Venice Charters

ICOMOS was founded in 1961, on the occasion of the 8th UNESCO international congress for the protection of historic monuments. The idea behind ICOMOS was to create an international agency focused on the preservation of historic moments and archaeological site. Few years after, in 1964, the Second International Congress of Architects and Technicians of Historic Monuments held in Venice, adopted the international charter for the conservation and restoration of monuments and sites, also known as “The Venice Charter”. ICOMOS will be established with the intention of creating an organization able to apply the principles dictated by the Venice Charter worldwide.

Five of the principal articles are summarized below:

1. The concept of a historic monument
The concept of a historic monument does not simply entail a single architectural unit but also its urban or rural setting, the historic site is an ensemble of significant elements to testify the history and development of the monument.

2. The conservation
The conservation is facilitated by making use of the monument for socially useful purposes. A monument is inseparable from the history to which it bears witness and from the setting in which it occurs.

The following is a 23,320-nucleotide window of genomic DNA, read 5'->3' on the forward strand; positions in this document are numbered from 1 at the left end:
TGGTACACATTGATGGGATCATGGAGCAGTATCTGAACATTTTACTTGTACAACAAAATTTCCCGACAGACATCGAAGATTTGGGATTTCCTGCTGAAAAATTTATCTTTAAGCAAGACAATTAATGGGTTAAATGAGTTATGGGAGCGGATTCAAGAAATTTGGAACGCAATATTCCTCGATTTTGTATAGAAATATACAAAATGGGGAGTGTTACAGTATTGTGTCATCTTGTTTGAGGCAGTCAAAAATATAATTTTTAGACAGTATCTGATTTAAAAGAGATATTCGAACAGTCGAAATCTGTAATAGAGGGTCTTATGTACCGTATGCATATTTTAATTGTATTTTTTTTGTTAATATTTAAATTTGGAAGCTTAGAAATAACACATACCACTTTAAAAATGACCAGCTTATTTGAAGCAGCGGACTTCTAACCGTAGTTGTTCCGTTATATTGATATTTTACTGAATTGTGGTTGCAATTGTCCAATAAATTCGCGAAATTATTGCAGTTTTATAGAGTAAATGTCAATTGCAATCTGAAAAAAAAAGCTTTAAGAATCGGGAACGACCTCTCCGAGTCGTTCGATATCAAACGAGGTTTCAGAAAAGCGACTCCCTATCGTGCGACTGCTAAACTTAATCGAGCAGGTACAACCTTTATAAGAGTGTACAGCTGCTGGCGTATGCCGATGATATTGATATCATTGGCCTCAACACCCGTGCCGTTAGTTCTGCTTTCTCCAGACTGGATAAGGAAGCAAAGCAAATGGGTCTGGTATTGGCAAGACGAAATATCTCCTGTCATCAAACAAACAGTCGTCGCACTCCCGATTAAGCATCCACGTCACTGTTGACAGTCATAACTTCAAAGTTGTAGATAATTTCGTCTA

3. The restoration
The restoration must stop at the point where conjecture begins, and the valid contributions and changes that occurred to the building in all periods must be respected.

4. Excavations
xcavations should be carried out in accordance with scientific standards. Ruins must be maintained and measures necessary for the permanent conservation and protection of architectural features must be taken.

In all work of preservation, restoration or excavation, there should always be precise documentation in the form of analytical and critical reports. This record should be placed in the archives of a public institution and made available to research workers.

 Basing on the principles of the charter, ICOMOS is conducting is work while always searching for specific solution in response to the new problematic it encounters. The principles of the Venice Charter succeeded to the 1972 World Cultural Heritage Convention, which Japan ratified in 1992.

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